"The number of journalists targeted for murder in reprisal for their reporting nearly doubled in 2018 from a year earlier, driving up the overall count of journalists killed on the job," the CPJ said in the report, which highlighted the killing of US-based Saudi journalist Jamal Khashoggi in Turkey.
In total, 53 deaths were registered from January 1 to December 15 this year, as compared to 47 in 2017 and 50 in 2016. Among the deaths, at least 34 were "singled out for murder" as compared to 18 journalists killed in the same way in 2017.
"Afghanistan was the deadliest country and accounted for much of the increase," the CPJ said, adding that some 13 journalists were killed in the South Asian country -- nine of them on April 30 in a double suicide attack claimed by the Islamic State where the second blast seemingly targeted journalists and first responders who had gathered at the scene.
The CPJ also noted the deaths of four reporters at the Capital Gazette newspaper in the US state of Maryland. They were killed by a man whose defamation case against the company had failed.
In total, the CPJ said that as well as the 34 reporters killed in reprisal for their work, 11 were killed in crossfire or combat and another eight in dangerous assignments.
According to the organization, the global crisis of press freedom was closely tied to "changes in technology that allowed more people to practise journalism even as it made journalists expendable to the political and criminal groups who once needed the news media to spread their message".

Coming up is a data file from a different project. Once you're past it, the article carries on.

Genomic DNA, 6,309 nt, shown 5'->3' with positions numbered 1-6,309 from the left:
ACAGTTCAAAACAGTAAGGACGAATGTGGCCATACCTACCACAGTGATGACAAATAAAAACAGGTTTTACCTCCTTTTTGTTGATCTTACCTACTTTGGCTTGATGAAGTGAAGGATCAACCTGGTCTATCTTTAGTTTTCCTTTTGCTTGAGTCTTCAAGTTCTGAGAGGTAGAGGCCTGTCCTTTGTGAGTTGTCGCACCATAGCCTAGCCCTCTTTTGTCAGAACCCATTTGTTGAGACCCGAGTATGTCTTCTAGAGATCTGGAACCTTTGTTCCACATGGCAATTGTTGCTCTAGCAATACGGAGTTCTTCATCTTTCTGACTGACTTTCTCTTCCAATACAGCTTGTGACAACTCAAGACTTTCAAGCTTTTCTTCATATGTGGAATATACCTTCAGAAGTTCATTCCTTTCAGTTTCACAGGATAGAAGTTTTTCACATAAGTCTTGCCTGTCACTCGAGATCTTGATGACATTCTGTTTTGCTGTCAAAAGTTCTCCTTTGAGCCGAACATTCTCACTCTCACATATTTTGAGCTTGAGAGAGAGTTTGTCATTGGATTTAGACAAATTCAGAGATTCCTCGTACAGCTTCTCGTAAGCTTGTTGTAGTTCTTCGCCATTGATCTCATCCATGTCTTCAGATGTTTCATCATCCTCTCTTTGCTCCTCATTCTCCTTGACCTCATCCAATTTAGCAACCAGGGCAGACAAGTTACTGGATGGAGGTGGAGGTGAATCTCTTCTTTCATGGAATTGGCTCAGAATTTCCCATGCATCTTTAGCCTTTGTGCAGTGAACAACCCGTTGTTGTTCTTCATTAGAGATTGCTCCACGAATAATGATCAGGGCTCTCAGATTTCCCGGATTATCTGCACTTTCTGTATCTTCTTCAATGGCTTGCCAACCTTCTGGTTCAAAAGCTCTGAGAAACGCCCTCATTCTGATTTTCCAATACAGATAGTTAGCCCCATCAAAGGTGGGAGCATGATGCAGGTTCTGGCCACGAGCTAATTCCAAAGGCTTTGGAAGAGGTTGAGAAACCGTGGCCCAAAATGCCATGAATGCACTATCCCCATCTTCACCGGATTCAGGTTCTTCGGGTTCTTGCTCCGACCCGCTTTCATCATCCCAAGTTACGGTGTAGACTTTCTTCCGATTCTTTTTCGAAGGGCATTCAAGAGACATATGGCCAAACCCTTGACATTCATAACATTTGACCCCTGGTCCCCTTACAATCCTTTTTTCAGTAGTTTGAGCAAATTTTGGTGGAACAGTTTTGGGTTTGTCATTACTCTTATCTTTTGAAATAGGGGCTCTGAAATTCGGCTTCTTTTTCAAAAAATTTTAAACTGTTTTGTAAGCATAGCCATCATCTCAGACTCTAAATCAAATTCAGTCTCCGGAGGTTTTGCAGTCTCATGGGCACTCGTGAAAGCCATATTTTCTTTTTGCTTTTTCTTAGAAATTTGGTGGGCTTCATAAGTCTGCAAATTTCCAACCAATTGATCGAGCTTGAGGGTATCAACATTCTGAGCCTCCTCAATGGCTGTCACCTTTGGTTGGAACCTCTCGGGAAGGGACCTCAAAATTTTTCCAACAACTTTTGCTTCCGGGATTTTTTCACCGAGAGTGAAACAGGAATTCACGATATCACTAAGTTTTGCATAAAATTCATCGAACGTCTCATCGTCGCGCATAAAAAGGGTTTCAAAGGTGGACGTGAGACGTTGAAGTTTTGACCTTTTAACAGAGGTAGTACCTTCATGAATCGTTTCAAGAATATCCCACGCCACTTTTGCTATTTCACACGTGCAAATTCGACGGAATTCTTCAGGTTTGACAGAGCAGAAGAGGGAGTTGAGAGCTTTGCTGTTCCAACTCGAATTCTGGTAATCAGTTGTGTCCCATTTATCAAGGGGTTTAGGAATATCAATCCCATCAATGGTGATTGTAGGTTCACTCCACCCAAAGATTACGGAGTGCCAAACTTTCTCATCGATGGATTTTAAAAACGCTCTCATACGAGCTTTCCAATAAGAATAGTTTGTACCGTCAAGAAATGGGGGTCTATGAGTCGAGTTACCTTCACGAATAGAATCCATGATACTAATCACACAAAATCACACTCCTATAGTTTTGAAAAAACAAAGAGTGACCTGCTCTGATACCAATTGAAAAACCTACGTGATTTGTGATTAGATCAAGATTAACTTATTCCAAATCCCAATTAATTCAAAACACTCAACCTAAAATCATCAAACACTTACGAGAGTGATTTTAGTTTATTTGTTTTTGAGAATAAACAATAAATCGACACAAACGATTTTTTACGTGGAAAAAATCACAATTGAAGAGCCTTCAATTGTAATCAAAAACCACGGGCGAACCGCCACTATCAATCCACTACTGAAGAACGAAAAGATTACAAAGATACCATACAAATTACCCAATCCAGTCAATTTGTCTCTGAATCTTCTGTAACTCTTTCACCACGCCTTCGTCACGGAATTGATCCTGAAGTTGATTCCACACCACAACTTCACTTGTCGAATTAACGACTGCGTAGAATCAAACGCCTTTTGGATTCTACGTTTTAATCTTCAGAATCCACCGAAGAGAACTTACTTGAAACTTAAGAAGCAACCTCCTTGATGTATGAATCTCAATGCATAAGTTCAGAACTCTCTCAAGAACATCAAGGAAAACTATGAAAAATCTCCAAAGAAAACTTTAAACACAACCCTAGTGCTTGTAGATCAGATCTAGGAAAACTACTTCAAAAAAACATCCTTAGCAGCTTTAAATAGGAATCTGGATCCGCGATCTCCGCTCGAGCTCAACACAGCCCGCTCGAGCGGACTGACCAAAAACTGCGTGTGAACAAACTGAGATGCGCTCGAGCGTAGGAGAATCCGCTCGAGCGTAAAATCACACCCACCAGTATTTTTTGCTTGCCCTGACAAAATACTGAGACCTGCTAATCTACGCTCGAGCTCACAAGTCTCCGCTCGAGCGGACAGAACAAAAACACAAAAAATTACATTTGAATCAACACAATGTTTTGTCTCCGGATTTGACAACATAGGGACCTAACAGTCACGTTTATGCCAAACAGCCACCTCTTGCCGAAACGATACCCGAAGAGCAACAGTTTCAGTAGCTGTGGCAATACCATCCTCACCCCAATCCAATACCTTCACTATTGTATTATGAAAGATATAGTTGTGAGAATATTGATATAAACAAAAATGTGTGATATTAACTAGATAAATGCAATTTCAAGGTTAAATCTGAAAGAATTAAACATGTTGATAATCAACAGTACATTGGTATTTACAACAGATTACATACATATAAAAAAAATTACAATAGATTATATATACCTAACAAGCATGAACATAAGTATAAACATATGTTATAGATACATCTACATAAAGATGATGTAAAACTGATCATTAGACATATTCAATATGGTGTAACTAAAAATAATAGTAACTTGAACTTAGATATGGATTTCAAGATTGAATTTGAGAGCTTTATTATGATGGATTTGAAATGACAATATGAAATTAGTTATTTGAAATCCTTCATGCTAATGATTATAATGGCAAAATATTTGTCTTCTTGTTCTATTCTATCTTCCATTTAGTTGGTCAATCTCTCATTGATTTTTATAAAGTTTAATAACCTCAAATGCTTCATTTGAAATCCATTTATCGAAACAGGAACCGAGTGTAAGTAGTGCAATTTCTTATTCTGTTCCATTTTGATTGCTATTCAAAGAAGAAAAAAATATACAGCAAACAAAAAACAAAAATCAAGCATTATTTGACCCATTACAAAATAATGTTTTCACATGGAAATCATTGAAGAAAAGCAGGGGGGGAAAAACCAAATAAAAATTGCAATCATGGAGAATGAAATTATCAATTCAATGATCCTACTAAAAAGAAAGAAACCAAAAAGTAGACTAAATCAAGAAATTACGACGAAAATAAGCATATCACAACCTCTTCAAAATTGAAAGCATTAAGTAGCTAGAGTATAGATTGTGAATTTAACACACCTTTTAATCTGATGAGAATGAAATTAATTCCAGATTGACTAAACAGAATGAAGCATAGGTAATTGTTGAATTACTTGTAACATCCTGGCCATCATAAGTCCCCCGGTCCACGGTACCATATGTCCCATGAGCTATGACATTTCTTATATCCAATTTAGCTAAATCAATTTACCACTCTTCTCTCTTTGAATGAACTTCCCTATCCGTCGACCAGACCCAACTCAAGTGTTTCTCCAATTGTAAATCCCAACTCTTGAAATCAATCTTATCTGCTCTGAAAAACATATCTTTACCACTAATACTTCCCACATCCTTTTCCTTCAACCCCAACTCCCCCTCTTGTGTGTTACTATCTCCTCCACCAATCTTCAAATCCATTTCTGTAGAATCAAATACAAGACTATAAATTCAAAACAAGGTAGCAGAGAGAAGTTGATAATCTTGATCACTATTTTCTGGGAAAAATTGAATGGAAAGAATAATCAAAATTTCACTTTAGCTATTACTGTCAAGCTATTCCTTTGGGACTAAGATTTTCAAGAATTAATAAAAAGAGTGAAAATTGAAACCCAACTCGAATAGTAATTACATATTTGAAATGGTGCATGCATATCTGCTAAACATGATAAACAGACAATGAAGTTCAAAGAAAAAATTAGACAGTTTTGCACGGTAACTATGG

"The White House, traditionally a strong defender of global press freedom, has equivocated on the blame for Khashoggi's murder despite, according to the (Washington) Post, CIA conclusions that only the Crown Prince could have ordered such an operation," the report said.
It pointed out US President Donald Trump's statement that whether Khashoggi's murder was ordered by Saudi Crown Prince Mohammed bin Salman or not, the US "intends to remain a steadfast partner of Saudi Arabia".
"Essentially, Trump signalled that countries that do enough business with the US are free to murder journalists without consequence," the report said.
The CPJ also highlighted a European crisis, citing the murder of Slovakian reporter Jan Kuciak in February after Malta's Daphne Caruana Galizi in 2017. Both cases remain unsolved, facilitating "a state of impunity that ... inevitably perpetuates further violence".
On the other hand, the number of journalists killed in combat or crossfire dropped to the lowest since 2011.
(With inputs from agencies.)